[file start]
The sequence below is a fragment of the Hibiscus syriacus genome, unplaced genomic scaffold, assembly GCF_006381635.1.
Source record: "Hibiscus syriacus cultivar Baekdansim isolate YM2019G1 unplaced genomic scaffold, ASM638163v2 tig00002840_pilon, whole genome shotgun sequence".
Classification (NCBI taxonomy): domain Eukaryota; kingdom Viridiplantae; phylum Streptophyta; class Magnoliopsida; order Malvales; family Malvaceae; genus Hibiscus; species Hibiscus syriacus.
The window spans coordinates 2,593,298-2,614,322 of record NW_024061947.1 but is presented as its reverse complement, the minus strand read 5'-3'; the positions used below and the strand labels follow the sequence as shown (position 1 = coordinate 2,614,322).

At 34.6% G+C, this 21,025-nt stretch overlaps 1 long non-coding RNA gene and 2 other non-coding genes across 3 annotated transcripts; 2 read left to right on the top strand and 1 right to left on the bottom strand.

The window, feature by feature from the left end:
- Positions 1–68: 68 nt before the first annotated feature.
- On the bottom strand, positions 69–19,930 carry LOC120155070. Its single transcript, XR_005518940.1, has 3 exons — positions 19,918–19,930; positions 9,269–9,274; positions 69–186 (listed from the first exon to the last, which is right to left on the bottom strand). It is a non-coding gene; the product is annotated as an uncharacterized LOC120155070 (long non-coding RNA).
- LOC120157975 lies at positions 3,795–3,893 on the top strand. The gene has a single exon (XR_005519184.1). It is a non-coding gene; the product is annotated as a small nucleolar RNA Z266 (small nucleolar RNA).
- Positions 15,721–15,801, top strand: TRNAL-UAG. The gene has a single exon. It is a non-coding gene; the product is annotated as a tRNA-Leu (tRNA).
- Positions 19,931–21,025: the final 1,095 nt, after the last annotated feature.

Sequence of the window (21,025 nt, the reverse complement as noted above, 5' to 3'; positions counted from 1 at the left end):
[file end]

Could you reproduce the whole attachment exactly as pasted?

The sequence below is a fragment of the Hibiscus syriacus genome, unplaced genomic scaffold, assembly GCF_006381635.1.
Source record: "Hibiscus syriacus cultivar Baekdansim isolate YM2019G1 unplaced genomic scaffold, ASM638163v2 tig00002840_pilon, whole genome shotgun sequence".
Classification (NCBI taxonomy): domain Eukaryota; kingdom Viridiplantae; phylum Streptophyta; class Magnoliopsida; order Malvales; family Malvaceae; genus Hibiscus; species Hibiscus syriacus.
The window spans coordinates 2,593,298-2,614,322 of record NW_024061947.1 but is presented as its reverse complement, the minus strand read 5'-3'; the positions used below and the strand labels follow the sequence as shown (position 1 = coordinate 2,614,322).

At 34.6% G+C, this 21,025-nt stretch overlaps 1 long non-coding RNA gene and 2 other non-coding genes across 3 annotated transcripts; 2 read left to right on the top strand and 1 right to left on the bottom strand.

The window, feature by feature from the left end:
- Positions 1–68: 68 nt before the first annotated feature.
- On the bottom strand, positions 69–19,930 carry LOC120155070. Its single transcript, XR_005518940.1, has 3 exons — positions 19,918–19,930; positions 9,269–9,274; positions 69–186 (listed from the first exon to the last, which is right to left on the bottom strand). It is a non-coding gene; the product is annotated as an uncharacterized LOC120155070 (long non-coding RNA).
- LOC120157975 lies at positions 3,795–3,893 on the top strand. The gene has a single exon (XR_005519184.1). It is a non-coding gene; the product is annotated as a small nucleolar RNA Z266 (small nucleolar RNA).
- Positions 15,721–15,801, top strand: TRNAL-UAG. The gene has a single exon. It is a non-coding gene; the product is annotated as a tRNA-Leu (tRNA).
- Positions 19,931–21,025: the final 1,095 nt, after the last annotated feature.

Sequence of the window (21,025 nt, the reverse complement as noted above, 5' to 3'; positions counted from 1 at the left end):